storm prompted government intervention and a belated plea to Hirsch to save North'America’s leading classical theatre, which last week opened four of the eight plays in its 29th season (see reviews, page 54).
Last year’s furore brought into burning focus issues that have troubled Canada’s theatre community for the past decade. While theatres across the country were experiencing a renaissance based largely on Canadian works
and talent, Stratford was becoming increasingly colonial and isolated under English director Robin Phillips and his imported stars. Because Phillips was gifted, and popular at the box-office, the business-minded board was unperturbed about the festival’s alienation from the rest of Canadian theatre. Now Hirsch’s accession to the Stratford throne is viewed in some quarters as a shift toward a more nationalistic approach at the expense of international contact and influences, an interpreta-
tion that infuriates Hirsch. He points out that his definition of nationalism (or “Canadianism,” as he calls it) has a much wider context: the necessity for a society’s culture to reflect its own image, not images borrowed from another culture. “When I talk about Canadianism, I’m not talking about chauvinism,” Hirsch has said. “I’m not talking about nationalism. I’m talking about self-actualization. I’m talking about self-awareness. As artists we must create those myths which are there to be created.” The principle holds true not just for playwrights but actors, too, whether they are interpreting Canadian work or the classics.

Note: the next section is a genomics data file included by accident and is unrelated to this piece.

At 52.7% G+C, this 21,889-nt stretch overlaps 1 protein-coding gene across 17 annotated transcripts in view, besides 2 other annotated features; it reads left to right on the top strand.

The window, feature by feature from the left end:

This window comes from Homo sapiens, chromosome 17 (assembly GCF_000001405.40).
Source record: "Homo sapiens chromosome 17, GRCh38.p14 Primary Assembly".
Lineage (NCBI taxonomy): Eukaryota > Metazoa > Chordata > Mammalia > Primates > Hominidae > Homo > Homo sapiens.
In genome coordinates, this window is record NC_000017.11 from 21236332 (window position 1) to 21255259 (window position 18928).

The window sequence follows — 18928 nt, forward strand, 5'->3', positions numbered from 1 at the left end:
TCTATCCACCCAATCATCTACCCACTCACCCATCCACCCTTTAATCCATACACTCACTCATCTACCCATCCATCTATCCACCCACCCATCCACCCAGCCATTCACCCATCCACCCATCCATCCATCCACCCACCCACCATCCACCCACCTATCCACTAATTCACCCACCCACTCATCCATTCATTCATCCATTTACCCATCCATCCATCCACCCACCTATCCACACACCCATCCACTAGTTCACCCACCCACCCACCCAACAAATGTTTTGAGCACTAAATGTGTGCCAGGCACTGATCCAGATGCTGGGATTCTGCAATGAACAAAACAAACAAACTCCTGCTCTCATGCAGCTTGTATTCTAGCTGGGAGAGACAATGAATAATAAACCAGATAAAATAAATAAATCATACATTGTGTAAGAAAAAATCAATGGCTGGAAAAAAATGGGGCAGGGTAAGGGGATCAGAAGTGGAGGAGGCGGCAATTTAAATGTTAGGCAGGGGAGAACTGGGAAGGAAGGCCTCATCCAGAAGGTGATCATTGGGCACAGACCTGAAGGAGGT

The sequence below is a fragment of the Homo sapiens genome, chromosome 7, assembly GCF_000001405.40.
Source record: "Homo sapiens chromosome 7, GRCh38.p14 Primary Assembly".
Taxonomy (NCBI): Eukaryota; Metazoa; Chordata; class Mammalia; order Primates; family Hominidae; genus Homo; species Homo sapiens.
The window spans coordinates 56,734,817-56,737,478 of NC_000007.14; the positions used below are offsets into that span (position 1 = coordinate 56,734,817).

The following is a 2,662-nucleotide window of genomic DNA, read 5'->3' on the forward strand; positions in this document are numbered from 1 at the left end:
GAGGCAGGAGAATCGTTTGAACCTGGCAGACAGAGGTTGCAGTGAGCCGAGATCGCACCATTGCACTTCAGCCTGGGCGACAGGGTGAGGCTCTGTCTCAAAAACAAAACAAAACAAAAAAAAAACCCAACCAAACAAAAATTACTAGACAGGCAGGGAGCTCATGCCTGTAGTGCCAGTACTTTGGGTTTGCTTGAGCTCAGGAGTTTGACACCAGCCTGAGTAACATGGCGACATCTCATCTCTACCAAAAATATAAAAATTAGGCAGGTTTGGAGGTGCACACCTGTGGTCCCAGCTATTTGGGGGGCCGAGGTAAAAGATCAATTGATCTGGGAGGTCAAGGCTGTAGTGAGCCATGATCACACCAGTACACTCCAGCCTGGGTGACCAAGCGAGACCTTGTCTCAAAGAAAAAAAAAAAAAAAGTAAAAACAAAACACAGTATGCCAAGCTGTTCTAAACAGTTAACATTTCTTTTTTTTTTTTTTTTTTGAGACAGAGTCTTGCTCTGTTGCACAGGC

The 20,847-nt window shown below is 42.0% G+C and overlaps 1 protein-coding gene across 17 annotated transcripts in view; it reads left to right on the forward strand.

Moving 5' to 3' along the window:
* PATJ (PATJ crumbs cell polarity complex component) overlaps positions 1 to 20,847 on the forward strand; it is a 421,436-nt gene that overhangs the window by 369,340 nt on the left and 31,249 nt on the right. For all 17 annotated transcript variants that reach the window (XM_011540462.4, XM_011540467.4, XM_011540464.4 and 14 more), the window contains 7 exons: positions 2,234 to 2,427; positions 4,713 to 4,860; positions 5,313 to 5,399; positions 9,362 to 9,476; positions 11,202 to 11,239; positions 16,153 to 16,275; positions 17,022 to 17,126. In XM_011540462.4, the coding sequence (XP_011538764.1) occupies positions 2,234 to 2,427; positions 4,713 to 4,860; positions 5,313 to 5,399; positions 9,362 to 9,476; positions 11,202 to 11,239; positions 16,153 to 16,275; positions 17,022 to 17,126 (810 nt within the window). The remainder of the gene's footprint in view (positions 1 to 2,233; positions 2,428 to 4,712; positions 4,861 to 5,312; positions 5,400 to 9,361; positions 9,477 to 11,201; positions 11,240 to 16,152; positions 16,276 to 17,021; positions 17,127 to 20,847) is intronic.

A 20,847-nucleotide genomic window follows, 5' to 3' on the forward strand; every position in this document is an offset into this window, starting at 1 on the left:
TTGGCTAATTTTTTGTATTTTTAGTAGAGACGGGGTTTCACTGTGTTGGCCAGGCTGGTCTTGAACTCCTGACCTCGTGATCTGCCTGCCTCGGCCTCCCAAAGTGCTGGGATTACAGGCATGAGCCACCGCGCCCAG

Why these ideas should be so threatening to festival boards is partially explained by the reactions to Hirsch’s previous attempt to “Canadianize” Stratford in the ’60s. In 1967 he directed Canadian playwright James Reaney’s Colours in the Dark despite severe opposition from the board and festival production staff. It was a landmark for Hirsch and the festival precisely because, as he puts it, “Reaney was writing about what he knew. He was writing about his own mythology.” As the theatre filled to capacity each night not just with tourists and Torontonians but with hundreds of first-time patrons y> from the local counties described in the play, a board 9 member snorted, “These are not I the kind of people we want in the I theatre.”